Invited Speakers

Timothy Denison, PhD

Vice President, Research & Core Technology
Restorative Therapies Group
Medtronic, Inc.
 

Timothy Denison is a Technical Fellow at Medtronic PLC and Vice President of Research & Core Technology for the Restorative Therapies Group, where he helps oversee the design of next generation neural interface and algorithm technologies for the treatment of chronic neurological disease. In 2012, he was awarded membership to the Bakken Society, Medtronic’s highest technical and scientific honor, and in 2014 he was awarded the Wallin leadership award. In 2015, he was elected to the College of Fellows for the American Institute of Medical and Biological Engineering (AIMBE). Timothy received an A.B. in Physics from The University of Chicago, and an M.S. and Ph.D. in Electrical Engineering from MIT. He is currently in the process of completing his MBA at Booth, The University of Chicago.


Mark Hallett, MD

Chief, Human Motor Control Section
National Institute of Neurological Disorders and Stroke (NINDS)
National Institutes of Health (NIH)
President, International Federation of Clinical Neurophysiology
 

Dr. Hallett is the President of the International Federation of Clinical Neurophysiology. He is now the Chief of the Human Motor Control Section, National Institute of Neurological Disorders and Stroke, National Institutes of Health, Bethesda, Maryland. From 1976 to 1984, Dr. Hallett was the Chief of the Clinical Neurophysiology Laboratory at the Brigham and Women’s Hospital and Harvard Medical School. From 1984, he has been at the National Institute of Neurological Disorders and Stroke where he also served as Clinical Director until July 2000. He is past President of the American Association of Neuromuscular and Electrodiagnostic Medicine and the International Parkinson and Movement Disorder Society. He has served as Editor of Clinical Neurophysiology. His work mainly deals with principles of motor control and the pathophysiology of movement disorders.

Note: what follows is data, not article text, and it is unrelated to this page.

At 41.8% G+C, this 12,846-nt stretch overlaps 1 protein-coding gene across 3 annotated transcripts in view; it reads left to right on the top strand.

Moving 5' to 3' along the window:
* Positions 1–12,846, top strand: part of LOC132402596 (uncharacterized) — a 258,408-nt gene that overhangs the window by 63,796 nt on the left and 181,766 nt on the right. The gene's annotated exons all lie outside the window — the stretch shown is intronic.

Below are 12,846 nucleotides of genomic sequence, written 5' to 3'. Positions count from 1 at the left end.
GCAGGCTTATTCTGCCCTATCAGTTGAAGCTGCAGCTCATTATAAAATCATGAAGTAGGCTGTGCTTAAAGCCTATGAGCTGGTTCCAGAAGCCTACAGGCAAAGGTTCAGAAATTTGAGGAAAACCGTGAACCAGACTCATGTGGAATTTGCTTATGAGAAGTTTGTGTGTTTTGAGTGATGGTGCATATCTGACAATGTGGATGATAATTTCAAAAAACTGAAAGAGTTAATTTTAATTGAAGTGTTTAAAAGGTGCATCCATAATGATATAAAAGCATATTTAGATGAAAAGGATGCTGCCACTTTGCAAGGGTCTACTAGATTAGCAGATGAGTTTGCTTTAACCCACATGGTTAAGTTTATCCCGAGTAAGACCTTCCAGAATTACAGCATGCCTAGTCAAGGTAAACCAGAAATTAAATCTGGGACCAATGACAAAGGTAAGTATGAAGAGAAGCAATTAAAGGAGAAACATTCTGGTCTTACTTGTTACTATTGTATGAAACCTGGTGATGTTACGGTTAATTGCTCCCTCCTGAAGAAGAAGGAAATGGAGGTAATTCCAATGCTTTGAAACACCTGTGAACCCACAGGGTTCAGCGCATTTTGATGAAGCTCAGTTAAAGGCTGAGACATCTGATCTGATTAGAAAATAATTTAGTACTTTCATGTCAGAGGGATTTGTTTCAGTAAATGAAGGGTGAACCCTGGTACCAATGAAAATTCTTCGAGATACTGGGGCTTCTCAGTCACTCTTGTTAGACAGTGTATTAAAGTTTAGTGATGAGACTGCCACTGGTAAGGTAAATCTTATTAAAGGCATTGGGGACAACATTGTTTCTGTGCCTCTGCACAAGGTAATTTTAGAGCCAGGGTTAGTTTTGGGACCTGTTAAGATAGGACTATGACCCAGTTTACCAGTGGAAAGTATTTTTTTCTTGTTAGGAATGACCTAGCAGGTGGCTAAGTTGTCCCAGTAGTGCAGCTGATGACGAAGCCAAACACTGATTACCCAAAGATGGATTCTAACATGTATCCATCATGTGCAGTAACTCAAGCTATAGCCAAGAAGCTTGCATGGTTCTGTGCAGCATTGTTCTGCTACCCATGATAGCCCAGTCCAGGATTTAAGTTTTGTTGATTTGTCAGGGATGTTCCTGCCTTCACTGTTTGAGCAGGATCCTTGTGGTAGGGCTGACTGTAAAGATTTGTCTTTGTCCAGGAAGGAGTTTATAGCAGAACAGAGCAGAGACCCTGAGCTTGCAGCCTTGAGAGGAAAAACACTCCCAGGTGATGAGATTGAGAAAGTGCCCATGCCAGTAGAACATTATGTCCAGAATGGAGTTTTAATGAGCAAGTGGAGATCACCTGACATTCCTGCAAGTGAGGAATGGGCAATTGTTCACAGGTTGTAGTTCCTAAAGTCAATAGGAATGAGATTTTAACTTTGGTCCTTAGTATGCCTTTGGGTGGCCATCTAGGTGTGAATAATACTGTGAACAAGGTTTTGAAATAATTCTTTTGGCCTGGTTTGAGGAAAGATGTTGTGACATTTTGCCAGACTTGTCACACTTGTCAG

Nick Langhals, PhD

Program Director for Neural Engineering, Repair and Plasticity Cluster
National Institute of Neurological Disorders and Stroke (NINDS)
National Institutes of Health (NIH)